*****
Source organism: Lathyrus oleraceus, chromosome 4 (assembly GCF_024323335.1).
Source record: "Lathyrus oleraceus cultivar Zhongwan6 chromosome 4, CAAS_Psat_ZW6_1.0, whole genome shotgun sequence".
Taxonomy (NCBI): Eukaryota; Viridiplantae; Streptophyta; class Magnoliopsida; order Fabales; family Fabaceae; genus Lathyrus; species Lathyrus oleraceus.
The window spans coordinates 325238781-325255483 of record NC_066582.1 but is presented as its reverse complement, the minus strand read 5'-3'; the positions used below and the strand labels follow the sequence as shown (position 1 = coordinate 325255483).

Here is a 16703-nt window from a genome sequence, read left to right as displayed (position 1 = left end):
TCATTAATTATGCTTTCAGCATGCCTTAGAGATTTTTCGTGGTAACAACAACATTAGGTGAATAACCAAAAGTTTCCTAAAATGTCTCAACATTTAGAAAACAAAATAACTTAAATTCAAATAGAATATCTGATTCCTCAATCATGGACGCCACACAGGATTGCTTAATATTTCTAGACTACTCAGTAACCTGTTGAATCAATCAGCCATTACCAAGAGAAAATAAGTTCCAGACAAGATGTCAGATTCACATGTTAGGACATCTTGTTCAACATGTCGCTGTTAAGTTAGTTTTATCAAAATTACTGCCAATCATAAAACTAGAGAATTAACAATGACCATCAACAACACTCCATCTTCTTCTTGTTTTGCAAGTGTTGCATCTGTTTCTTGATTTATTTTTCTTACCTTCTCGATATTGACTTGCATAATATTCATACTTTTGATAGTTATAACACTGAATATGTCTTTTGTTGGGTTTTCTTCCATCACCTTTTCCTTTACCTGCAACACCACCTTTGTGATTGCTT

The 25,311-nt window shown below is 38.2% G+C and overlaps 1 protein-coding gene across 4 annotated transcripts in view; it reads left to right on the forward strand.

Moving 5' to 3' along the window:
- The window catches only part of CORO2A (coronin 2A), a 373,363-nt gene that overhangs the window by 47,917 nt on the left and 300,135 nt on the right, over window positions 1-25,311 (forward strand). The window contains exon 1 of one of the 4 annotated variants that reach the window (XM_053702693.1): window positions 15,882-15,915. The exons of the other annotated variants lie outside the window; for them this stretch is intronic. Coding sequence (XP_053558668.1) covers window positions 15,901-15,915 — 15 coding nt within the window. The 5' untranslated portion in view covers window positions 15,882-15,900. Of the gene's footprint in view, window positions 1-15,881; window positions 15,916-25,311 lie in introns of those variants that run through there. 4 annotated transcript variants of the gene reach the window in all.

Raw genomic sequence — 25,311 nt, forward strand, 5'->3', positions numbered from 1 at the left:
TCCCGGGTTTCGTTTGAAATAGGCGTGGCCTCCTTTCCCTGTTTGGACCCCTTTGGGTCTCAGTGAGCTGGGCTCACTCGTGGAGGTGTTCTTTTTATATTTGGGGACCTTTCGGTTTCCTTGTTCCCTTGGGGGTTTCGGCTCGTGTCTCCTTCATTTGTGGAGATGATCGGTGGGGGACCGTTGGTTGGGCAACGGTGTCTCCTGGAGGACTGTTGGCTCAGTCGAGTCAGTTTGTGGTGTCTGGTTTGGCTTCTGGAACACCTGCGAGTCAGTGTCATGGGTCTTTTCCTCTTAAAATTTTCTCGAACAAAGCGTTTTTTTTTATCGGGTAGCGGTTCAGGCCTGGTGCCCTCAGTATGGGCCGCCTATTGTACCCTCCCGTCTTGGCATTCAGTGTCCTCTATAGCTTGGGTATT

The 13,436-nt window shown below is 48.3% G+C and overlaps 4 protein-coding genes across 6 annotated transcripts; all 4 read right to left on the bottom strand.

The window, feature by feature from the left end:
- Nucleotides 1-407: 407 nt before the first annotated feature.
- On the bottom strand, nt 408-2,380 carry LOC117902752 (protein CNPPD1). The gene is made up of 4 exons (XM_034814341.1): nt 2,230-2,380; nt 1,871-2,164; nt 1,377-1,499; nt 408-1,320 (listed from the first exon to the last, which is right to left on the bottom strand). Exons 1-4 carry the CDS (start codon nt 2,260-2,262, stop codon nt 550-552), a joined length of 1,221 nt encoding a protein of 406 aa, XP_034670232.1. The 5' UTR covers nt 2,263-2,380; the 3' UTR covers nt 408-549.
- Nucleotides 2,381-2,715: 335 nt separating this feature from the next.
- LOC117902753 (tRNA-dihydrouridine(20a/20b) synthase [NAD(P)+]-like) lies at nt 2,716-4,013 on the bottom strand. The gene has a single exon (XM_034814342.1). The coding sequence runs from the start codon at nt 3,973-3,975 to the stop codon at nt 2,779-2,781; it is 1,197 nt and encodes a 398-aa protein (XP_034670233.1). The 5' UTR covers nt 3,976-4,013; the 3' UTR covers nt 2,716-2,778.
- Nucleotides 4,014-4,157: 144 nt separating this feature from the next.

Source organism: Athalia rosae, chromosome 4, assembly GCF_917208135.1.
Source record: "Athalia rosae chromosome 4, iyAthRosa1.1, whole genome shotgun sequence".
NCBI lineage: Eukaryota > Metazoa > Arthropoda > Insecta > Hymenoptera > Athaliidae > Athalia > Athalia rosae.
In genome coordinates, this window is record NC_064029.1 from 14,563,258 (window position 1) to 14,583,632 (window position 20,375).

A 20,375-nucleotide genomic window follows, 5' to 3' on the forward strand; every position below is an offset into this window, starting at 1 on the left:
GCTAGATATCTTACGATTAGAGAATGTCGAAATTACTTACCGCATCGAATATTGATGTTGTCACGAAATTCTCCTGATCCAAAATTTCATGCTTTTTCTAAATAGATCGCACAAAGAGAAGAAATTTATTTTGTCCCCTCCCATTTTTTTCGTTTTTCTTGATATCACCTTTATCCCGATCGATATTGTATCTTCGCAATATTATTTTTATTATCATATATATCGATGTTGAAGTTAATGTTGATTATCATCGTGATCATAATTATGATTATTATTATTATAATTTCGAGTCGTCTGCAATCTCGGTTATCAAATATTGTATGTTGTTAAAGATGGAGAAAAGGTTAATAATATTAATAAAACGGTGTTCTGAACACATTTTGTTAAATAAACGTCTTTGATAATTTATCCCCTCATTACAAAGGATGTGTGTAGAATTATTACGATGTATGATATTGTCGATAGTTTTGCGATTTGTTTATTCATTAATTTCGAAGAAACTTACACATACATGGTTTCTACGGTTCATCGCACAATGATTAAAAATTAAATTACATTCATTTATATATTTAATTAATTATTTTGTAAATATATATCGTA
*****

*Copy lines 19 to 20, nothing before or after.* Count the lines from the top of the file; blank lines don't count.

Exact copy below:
Source organism: Athalia rosae, chromosome 4, assembly GCF_917208135.1.
Source record: "Athalia rosae chromosome 4, iyAthRosa1.1, whole genome shotgun sequence".